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|Santa Monica Reviewing “Safe Route” Plans for Edison Language Academy|
By Lookout Staff
March 16, 2017 -- After months of meeting with worried parents and others, the City of Santa Monica is looking at new designs City planners think can make it safer for neighbors and children who walk or bike to and from Edison Language Academy.
Under review by the City are “refined” plans meant to protect pedestrians and cyclists from speeding as they try negotiating the area around the school, located at 2402 Virginia Avenue.
Edison is a total immersion English-Spanish school in the Santa Monica-Malibu Unified School District (SMMUSD). Its serves about 450 students from kindergarten to fifth grade.
As it now stands, City staff is proposing physical changes to four locations in the vicinity of the school: Delaware Avenue and 22nd Street, Kansas Avenue mid-block near the Edison Language Academy, 27th Street and Kansas Avenue and Stewart Street and Kansas Avenue.
At three of the intersections, the City would install curb extensions and marked crossings, while at the Kansas Avenue mid-block location, a raised crosswalk is proposed.
“These improvements encourage safe walking and biking by shortening crossing distances and improving the visibility of pedestrians and cyclists,” a report given to the council at its February 28 meeting said.
The report also said a fifth project, at Pico Boulevard and 30th Street/Dorchester Avenue, is on hold while the City continues to meet with the public for input.
Near the Dorchester tunnel, the area is set to receive more design options for a “two-stage crossing for people on bikes and walking,” staff said.
Funding is coming from a “State Safe Routes to School” grant from the California Department of Transportation (Caltrans) and is part of a more comprehensive program the City is developing for schools in the city.
Reaction to the City’s Edison proposal isn’t universally supportive.
In letters to the council, neighbors acknowledged they would need to cross busy Pico as they attempt to wind their way to Kansas. But they said that was not a primary concern.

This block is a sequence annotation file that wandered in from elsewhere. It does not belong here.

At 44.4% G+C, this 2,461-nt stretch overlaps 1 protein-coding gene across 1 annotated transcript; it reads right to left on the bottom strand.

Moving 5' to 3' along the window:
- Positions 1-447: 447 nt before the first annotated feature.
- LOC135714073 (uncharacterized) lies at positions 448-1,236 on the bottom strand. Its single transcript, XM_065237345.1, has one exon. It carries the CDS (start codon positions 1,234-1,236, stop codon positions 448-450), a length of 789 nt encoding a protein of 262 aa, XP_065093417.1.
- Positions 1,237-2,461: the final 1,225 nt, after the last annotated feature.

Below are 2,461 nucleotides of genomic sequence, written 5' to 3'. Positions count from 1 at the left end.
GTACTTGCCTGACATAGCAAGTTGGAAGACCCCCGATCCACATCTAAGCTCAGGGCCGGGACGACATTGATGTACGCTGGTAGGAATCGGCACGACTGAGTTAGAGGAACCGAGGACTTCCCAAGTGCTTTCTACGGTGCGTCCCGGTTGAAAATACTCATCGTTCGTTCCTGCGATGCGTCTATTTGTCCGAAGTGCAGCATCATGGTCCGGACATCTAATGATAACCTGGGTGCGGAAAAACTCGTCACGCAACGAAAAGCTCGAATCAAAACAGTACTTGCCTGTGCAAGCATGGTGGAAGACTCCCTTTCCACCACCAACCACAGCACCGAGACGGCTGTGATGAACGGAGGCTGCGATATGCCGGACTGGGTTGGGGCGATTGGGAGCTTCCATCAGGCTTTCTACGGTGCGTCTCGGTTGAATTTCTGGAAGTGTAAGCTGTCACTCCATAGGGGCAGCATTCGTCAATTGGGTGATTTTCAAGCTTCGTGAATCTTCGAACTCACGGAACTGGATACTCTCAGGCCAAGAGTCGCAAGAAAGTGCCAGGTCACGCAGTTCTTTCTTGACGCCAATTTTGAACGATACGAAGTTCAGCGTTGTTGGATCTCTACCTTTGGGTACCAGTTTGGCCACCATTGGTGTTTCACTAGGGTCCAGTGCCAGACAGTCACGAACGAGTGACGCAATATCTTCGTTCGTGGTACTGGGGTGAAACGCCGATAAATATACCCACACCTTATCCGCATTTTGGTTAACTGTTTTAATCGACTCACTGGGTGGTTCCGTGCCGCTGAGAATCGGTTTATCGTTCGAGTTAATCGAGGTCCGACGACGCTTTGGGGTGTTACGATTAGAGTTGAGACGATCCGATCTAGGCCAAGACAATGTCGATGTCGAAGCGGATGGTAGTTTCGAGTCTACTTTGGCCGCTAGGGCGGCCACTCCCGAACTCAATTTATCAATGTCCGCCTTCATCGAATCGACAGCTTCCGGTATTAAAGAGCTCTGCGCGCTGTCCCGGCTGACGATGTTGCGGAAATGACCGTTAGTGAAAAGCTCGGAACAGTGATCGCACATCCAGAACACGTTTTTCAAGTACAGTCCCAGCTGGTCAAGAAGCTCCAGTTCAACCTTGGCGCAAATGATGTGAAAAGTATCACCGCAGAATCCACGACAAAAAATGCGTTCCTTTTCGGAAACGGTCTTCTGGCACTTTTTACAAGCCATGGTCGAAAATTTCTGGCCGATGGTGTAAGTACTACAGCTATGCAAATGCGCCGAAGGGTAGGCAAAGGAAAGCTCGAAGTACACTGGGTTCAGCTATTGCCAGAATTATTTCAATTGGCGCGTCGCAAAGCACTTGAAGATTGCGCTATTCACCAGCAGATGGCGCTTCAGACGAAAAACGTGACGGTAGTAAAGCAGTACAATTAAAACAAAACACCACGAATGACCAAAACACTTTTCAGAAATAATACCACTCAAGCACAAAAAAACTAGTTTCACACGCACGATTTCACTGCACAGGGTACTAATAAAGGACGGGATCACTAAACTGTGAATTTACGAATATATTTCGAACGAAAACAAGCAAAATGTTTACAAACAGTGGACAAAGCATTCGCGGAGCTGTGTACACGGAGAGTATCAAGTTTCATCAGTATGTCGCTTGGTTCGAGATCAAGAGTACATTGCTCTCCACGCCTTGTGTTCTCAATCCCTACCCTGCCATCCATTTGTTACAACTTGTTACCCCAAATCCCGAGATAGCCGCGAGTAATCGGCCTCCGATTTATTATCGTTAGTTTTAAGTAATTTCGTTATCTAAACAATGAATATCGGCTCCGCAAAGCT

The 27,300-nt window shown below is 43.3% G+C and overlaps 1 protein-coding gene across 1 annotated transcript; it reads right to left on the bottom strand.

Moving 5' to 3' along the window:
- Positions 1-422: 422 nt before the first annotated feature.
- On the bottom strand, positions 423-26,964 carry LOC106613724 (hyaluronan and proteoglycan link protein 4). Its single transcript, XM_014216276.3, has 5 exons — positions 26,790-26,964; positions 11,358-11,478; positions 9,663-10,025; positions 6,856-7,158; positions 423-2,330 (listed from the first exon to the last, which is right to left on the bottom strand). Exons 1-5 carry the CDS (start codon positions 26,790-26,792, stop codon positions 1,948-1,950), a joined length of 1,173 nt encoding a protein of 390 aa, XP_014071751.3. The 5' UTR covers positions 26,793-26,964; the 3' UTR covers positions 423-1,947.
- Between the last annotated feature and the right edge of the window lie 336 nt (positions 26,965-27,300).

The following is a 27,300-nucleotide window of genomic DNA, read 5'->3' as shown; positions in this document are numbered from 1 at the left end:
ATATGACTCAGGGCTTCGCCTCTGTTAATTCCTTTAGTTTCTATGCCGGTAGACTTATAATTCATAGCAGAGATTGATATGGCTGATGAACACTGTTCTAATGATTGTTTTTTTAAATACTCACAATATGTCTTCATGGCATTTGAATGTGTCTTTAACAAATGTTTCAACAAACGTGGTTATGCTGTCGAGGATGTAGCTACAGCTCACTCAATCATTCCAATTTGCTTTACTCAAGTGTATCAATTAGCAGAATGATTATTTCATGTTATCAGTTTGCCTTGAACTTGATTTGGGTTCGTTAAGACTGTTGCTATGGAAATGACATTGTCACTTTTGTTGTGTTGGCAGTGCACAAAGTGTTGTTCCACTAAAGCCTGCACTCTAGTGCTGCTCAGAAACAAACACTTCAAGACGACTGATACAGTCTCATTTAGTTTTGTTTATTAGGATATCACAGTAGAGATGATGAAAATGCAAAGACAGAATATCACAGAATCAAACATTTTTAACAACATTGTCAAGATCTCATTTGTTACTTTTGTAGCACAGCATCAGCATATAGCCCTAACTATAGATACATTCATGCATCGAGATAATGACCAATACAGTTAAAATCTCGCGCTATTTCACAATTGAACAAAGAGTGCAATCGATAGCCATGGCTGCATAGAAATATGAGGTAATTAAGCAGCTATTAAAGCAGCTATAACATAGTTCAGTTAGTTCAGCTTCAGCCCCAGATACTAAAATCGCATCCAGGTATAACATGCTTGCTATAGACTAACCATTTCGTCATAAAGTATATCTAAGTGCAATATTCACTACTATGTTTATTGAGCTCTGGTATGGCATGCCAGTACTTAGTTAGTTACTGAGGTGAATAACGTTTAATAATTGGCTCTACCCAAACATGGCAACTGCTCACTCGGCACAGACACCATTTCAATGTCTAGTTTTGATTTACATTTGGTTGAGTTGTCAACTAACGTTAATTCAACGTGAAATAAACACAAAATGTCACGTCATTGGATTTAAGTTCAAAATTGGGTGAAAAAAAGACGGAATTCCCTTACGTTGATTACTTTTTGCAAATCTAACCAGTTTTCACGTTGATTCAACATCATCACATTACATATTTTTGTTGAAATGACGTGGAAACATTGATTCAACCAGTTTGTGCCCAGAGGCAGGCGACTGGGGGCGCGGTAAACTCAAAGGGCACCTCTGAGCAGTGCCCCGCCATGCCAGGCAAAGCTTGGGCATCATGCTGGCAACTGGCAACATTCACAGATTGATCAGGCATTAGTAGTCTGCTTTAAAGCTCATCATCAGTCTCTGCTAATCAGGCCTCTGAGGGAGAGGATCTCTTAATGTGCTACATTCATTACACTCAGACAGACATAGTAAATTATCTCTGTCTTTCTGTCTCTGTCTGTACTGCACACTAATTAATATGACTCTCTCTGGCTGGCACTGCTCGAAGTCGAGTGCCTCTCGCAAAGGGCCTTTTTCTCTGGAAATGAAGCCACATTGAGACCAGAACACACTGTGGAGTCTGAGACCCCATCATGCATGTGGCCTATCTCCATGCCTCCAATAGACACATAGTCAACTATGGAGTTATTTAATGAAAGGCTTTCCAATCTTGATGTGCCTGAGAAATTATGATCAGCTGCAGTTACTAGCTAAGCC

The “traffic calming” measures being considered, such as curb bump outs, a median and traffic circles, do slow traffic but are a worthwhile trade-off.
“I have no problem with them since we should all be able to agree that no life is worth risking for an extra few seconds a car might have to get down Pico,” said Stacy Gruenloh, a parent.
“Drivers only need to manage their time better if they choose to drive but cyclists and pedestrians are risking their lives to do the right thing for their health and the community.”
“I talk to other parents who would like to walk or ride their children (and themselves) but they are too nervous,” she said.
But Elena Estrin, who said her she and her family have lived in the area for 35 years, complained she had only just learned of the City’s plans. And she wasn’t happy.
“Under the title of “Safe Routes to Schools,” the City plans to block our ability to safely access Pico Blvd. by putting an island in the middle of Pico Blvd. at the Pico/Dorchester intersection,” Estrin said.
“This proposal is being put forward under the guise of improving access to the Edison Language Academy, a ridiculous statement as Dorchester is not a street pedestrians or bike riders would use to travel to Edison Language Academy,” she said.
Residents, school personnel and parents raised concerns regarding speeding vehicles, visibility of pedestrians and vehicles and problems crossing the street near the school, prompting the City to create the Pico Michigan Avenue Neighborhood Greenway plan (MANGo) in 2014.
The idea behind MANGo is to create an “inviting neighborhood gathering and sustainable circulation space along Michigan Avenue and along adjoining street extensions like Virginia Avenue,” the City report said.
It said the greenway “creates a complete east-west connection on neighborhood streets for people walking and biking to school, City parks and local businesses.”
This would be achieved with the proposed use of landscaping, bike facilities, lighting and enhanced crosswalks -- all changes designed to slow down drivers, the report said.
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